The State Bar of California’s Commission for the Revision of the Rules of Professional Conduct is currently conducting a comprehensive review of the existing Rules of Professional Conduct and preparing a new set of proposed rules for ultimate approval by our Supreme Court no later than March 31, 2017. At the November 13, 2015 open session, the Commission specifically addressed Rule 2-400. The action summary indicates, “the Rule 1-120 drafting team (that is also assigned to consider all of Model Rule 8.4) and the Rule 2-400 drafting team were assigned to combine their efforts …. To guide the joint effort, a consensus vote was taken on the question of whether current paragraph (C) of Rule 2-400 should be retained in a proposed amended rule. The Commission voted 13 yes, 3 no, and 1 abstain to eliminate current paragraph (C). It was understood that this consensus vote would not preclude consideration of a different version of that paragraph….”
The elimination of subsection (C) is not the only revision to Rule 2-400 under consideration. The Commission recently met on January 22-23, but no minutes have been publicly released. Their next meeting is scheduled to take place in San Francisco on February 19-20, 2016. Information regarding the Commission’s efforts can be found on the State Bar website: http://ethics.calbar.ca.gov/Committees/RulesCommission2014.aspx.
Even though California does not subscribe to the Model Rules, it is important to note the ABA’s efforts on this front as well because our state’s Commission ponders the Model Rules, if not to adopt, then at least as a guide. The ABA is concurrently considering an amendment to Rule 8.4, which would expressly define “professional misconduct” of a lawyer as “conduct related to the practice of law,” in which a lawyer “harass[es] or knowingly discriminate[s] against persons on the basis of race, sex, religion, national origin, ethnicity, disability, age, sexual orientation, gender identity, marital status or socioeconomic status.” The proposed amendment further extends the ABA rule beyond the attorney-client relationship to include the “operation and management of a law firm or law practice.” The ABA’s proposed amendment also states: “Harassment or discrimination that violates [Rule 8.4] undermines confidence in the legal profession.” See ABA Standing Committee on Ethics and Professional Responsibility, Draft Proposal to Amend Model Rule 8.4 (December 22, 2015). The amendment is to be considered again at the ABA midyear meeting in San Diego on February 7, 2016.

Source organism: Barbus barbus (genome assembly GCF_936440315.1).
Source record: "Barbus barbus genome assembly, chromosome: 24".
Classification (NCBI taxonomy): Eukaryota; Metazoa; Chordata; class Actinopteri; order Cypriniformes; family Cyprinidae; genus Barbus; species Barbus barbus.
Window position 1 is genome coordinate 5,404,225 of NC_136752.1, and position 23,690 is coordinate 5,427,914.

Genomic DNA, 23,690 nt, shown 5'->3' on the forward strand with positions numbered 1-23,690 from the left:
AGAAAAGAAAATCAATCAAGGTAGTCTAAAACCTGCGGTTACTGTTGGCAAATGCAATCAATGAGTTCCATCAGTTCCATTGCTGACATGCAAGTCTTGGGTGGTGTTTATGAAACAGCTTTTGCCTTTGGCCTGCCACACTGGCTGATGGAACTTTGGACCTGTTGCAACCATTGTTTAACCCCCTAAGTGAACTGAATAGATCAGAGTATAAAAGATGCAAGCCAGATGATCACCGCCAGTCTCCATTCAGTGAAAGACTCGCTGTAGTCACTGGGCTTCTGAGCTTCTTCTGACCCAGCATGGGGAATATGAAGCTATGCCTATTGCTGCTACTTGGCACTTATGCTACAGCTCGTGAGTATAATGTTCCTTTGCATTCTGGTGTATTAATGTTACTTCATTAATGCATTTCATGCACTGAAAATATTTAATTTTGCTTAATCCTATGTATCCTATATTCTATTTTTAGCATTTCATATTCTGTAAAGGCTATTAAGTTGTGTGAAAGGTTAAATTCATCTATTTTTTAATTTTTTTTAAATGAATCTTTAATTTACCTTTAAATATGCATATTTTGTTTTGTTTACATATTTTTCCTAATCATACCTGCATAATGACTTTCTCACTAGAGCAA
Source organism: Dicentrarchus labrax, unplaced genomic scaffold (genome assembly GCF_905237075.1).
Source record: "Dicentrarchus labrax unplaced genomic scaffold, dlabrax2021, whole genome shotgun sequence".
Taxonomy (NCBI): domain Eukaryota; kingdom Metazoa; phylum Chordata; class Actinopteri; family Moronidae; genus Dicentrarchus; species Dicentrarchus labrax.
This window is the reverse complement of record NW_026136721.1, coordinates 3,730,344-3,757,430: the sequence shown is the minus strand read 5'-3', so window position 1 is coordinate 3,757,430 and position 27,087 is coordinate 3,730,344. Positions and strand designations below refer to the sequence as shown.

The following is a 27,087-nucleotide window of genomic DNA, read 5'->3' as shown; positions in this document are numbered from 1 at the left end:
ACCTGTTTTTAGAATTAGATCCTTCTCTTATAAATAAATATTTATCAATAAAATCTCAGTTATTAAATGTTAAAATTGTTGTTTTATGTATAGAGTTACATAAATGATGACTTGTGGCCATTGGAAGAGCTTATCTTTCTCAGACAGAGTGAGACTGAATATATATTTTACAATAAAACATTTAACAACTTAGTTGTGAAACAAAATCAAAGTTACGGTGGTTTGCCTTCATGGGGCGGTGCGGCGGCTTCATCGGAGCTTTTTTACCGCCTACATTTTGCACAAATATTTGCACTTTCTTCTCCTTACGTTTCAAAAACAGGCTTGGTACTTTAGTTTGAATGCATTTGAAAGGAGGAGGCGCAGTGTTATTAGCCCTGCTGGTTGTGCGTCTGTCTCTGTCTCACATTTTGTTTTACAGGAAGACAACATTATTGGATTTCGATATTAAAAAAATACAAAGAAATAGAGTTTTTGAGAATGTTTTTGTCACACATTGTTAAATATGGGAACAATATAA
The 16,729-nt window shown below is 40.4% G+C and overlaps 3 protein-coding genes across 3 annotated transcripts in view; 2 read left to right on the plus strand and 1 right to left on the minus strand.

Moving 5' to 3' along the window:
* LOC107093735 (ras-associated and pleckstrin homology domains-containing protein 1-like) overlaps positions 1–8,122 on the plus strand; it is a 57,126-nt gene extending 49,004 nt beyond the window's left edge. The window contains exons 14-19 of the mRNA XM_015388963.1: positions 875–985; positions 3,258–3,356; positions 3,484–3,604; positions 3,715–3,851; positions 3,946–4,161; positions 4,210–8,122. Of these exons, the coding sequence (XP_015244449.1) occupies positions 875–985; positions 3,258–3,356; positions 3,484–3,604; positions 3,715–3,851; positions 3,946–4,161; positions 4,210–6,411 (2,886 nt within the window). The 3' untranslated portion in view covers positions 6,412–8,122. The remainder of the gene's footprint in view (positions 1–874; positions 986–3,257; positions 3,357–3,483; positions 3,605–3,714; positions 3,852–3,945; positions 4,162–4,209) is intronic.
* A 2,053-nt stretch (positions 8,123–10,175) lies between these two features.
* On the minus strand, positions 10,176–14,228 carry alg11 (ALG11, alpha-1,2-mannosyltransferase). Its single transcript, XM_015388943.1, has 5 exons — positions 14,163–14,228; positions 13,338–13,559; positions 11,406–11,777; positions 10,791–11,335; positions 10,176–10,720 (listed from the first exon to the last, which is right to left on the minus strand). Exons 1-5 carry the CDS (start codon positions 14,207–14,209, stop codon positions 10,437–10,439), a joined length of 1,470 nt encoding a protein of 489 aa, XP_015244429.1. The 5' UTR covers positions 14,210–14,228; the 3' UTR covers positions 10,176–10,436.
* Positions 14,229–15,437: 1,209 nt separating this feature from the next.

By no means will an anti-discrimination legal ethics rule eradicate discrimination and instantly diversify the legal profession, but it may help. Many believe it is a step the profession must take to demonstrate it is not simply leading the charge, but leading by example.
In Practice articles inform readers on developments in substantive law, practice issues or law firm management. Contact Laurel Newby with submissions or questions at